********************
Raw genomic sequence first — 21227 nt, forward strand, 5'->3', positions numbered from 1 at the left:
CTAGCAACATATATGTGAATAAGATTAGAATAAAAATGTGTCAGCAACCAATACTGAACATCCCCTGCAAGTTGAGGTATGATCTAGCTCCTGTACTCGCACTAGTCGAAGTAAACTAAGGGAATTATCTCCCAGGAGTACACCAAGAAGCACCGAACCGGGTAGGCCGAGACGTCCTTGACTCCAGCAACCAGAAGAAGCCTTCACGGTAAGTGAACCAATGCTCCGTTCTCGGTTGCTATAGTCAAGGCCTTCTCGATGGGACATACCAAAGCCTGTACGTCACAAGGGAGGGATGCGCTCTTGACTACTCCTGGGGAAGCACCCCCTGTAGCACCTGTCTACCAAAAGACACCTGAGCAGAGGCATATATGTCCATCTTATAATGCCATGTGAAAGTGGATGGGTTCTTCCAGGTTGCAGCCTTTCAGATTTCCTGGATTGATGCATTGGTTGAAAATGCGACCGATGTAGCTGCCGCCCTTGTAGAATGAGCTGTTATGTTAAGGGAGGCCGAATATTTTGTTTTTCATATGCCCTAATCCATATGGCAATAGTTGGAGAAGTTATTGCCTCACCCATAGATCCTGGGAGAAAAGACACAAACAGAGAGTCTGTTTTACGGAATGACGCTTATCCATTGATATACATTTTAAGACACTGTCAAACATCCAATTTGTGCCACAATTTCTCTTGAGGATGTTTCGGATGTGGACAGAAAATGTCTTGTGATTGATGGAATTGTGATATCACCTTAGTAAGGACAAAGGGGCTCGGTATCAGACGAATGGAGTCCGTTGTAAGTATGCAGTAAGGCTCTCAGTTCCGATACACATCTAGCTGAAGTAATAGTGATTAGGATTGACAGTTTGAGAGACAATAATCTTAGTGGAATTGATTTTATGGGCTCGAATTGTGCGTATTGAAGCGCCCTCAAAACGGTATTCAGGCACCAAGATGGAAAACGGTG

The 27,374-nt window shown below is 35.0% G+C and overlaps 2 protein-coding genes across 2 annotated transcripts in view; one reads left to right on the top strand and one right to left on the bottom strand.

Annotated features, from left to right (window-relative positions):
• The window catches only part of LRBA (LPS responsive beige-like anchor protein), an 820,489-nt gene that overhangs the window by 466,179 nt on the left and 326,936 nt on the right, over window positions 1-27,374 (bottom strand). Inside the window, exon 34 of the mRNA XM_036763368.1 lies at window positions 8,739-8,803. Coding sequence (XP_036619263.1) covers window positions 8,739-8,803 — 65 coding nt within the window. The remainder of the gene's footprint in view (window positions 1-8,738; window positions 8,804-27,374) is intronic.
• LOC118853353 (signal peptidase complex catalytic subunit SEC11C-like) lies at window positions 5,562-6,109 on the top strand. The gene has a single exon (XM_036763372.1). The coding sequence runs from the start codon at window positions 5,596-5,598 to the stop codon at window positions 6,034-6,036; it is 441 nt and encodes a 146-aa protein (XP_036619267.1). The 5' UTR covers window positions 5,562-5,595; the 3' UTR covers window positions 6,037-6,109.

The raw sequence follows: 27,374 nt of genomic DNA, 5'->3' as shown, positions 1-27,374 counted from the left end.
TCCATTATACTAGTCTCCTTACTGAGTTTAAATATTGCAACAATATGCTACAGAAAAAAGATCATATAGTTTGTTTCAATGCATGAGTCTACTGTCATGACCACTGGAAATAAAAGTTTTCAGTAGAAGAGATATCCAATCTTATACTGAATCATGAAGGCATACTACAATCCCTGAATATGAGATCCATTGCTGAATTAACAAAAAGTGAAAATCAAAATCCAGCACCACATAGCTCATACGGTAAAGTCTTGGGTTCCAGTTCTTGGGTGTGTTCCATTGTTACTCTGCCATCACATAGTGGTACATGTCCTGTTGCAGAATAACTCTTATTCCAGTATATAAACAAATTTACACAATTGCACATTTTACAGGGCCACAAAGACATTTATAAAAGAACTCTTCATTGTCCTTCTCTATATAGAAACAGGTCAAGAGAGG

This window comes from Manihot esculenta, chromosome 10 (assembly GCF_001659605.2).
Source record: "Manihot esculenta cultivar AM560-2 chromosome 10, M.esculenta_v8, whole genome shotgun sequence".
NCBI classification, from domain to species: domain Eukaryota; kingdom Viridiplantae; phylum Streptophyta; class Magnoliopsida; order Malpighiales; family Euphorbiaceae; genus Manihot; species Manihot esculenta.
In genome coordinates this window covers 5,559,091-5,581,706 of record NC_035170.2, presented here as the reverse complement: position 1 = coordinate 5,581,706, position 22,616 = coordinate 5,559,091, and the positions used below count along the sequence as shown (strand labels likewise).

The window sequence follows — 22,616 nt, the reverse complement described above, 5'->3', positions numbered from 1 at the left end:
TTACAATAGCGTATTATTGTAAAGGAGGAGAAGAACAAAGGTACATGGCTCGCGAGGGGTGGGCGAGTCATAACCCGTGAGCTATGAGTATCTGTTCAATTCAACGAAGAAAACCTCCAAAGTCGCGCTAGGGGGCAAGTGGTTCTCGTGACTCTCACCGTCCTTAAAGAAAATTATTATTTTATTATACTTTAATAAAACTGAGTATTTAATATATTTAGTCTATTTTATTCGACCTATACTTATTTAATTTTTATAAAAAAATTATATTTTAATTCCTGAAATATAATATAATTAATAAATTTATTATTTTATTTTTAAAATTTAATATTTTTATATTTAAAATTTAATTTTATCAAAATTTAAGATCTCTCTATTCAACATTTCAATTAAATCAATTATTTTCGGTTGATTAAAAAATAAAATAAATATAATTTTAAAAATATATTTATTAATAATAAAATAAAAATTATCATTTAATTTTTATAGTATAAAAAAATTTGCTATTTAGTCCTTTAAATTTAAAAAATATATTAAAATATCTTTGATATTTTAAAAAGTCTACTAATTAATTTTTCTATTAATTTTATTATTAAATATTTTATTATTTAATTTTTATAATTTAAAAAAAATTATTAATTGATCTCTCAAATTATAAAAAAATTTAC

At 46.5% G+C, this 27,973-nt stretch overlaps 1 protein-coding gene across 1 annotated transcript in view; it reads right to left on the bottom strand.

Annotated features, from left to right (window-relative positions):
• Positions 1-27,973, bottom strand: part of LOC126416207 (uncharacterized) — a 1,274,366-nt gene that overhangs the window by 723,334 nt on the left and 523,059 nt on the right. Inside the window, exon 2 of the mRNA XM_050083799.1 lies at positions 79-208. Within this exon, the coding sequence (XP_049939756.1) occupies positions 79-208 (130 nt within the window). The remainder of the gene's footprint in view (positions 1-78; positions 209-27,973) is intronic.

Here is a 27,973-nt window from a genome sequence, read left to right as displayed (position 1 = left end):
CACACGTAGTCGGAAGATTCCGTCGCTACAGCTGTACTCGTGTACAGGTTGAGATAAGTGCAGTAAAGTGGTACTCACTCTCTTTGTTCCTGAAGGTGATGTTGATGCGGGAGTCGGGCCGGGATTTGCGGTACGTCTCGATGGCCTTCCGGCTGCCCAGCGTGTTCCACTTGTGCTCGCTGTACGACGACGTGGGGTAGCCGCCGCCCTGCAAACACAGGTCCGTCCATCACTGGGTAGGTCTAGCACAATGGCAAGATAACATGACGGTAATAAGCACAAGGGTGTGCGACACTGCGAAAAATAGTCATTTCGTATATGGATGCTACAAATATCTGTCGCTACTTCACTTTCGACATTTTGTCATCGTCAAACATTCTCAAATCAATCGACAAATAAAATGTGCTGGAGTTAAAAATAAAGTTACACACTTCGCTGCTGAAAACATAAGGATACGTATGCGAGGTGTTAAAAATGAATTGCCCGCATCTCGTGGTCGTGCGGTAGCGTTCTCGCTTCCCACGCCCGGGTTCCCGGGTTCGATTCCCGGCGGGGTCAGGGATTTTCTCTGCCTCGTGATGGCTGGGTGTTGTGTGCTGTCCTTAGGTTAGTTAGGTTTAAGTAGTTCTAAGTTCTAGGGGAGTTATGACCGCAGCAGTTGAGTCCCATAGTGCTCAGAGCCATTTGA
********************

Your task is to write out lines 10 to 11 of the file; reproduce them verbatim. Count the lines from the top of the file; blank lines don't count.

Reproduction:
Source record: "Manihot esculenta cultivar AM560-2 chromosome 10, M.esculenta_v8, whole genome shotgun sequence".
NCBI classification, from domain to species: domain Eukaryota; kingdom Viridiplantae; phylum Streptophyta; class Magnoliopsida; order Malpighiales; family Euphorbiaceae; genus Manihot; species Manihot esculenta.